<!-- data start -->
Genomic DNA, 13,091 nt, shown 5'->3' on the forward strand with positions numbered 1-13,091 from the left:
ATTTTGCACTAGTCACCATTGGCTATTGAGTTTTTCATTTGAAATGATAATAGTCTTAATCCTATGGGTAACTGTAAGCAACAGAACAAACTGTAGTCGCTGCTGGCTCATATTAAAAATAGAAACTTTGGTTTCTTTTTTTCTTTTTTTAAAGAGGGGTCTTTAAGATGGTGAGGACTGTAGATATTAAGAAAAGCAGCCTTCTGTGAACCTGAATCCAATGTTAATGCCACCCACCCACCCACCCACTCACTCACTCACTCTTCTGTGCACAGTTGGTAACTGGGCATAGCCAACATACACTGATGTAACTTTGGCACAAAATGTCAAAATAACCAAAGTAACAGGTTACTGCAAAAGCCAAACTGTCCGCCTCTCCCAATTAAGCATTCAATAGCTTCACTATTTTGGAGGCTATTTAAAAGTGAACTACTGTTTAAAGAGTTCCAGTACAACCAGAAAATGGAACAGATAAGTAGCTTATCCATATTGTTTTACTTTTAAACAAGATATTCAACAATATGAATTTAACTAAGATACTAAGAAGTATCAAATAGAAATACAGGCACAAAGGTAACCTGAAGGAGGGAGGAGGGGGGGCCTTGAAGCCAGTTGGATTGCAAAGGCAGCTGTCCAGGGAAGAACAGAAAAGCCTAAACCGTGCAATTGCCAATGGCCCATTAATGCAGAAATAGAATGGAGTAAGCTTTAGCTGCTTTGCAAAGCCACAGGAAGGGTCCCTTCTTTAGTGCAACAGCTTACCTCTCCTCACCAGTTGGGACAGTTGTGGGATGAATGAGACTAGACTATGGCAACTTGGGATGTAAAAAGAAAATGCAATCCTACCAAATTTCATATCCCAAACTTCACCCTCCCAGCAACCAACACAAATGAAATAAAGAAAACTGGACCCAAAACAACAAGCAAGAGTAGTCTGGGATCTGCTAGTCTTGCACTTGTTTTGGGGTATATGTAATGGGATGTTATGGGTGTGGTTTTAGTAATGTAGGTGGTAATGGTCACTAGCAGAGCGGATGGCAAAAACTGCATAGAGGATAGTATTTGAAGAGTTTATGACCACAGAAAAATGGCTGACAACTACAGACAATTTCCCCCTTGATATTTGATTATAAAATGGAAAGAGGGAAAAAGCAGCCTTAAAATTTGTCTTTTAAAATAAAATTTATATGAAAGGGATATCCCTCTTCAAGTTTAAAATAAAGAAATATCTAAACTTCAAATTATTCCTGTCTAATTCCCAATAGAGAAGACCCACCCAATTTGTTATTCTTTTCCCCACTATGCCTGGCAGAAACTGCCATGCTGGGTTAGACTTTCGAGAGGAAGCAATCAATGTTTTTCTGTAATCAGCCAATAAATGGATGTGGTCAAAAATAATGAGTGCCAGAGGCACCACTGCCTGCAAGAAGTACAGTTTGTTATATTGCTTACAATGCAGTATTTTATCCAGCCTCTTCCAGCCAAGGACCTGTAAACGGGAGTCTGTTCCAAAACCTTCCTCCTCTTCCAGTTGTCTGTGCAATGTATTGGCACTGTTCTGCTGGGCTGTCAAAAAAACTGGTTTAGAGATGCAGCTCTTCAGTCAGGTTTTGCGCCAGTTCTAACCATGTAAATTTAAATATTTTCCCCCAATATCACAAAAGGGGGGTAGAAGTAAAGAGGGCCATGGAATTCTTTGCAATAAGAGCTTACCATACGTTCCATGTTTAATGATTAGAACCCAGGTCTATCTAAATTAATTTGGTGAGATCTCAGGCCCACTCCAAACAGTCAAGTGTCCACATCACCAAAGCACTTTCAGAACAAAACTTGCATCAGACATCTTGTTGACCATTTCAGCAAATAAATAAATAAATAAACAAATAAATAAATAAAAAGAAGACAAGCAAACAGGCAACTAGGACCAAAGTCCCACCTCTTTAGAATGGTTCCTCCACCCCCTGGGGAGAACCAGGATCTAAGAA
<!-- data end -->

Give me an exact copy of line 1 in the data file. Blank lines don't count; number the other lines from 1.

Genomic DNA, 13,091 nt, shown 5'->3' on the forward strand with positions numbered 1-13,091 from the left: